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How Democracies Can Fight Authoritarian Sharp Power

New Laws Aren't Enough

Chinese President Xi Jinping and Russian President Vladimir Putin during the BRICS Summit in Xiamen, China, September 2017. REUTERS

All around the world, authoritarian governments are interfering with the institutions of democratic societies in ways that would have been unthinkable even during the Cold War. Universities, news organizations, think tanks, film studios, museums, publishing houses, and every aspect of the political process are being targeted by outside influence. This kind of sharp power is so effective because institutions in democratic settings are open to the outside world and thus vulnerable to foreign manipulation. Policymakers within democracies need to grapple with the challenge of repelling outside influence while upholding essential democratic values.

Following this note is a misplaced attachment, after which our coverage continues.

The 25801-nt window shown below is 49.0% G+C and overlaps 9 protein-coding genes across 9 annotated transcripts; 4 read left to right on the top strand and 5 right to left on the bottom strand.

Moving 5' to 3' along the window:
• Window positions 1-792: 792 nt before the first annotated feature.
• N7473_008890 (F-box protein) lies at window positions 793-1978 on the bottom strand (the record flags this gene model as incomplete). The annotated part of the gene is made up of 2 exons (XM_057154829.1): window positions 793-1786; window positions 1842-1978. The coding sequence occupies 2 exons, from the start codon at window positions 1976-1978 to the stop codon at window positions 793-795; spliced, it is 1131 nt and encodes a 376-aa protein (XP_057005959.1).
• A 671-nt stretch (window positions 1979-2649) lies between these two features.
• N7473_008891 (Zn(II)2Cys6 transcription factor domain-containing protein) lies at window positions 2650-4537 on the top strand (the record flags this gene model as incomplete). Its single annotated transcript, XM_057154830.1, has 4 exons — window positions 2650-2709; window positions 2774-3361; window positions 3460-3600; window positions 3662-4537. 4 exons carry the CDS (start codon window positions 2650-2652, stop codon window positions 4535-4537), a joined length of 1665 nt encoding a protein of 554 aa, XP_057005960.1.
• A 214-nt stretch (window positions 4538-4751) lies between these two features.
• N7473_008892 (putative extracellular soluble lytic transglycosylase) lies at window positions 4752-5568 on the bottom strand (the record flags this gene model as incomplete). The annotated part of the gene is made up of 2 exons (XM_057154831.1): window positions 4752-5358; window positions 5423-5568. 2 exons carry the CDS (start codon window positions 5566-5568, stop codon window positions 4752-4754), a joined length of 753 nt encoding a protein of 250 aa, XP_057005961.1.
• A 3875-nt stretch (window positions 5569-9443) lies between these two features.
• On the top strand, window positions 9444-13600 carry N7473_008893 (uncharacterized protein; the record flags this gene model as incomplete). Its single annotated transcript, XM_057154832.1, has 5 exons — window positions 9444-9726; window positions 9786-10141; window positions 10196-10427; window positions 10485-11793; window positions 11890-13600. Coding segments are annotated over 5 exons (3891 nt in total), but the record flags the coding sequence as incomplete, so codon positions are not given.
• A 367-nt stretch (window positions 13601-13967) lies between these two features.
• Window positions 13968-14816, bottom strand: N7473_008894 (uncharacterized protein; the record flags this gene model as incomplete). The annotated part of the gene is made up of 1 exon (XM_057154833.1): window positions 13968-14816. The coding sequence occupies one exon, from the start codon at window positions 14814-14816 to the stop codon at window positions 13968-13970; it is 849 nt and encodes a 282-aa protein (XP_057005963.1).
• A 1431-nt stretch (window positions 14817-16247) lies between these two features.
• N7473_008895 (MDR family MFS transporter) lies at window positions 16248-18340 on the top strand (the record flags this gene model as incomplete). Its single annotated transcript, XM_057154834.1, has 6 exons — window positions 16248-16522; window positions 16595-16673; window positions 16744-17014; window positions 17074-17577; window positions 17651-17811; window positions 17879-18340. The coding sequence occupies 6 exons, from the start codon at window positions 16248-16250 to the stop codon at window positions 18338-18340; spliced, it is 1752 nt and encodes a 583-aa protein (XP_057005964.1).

AUSTRALIA’S NEW LAWS

Australia offers a good case study. On June 28, the Australian parliament voted to adopt two new bills to contend with the threat of foreign political interference, which the bills defined as efforts that are covert, corrupting, or coercive. Although recent attention to meddling by the Chinese Communist Party (CCP) motivated the legislation, the new laws do not single

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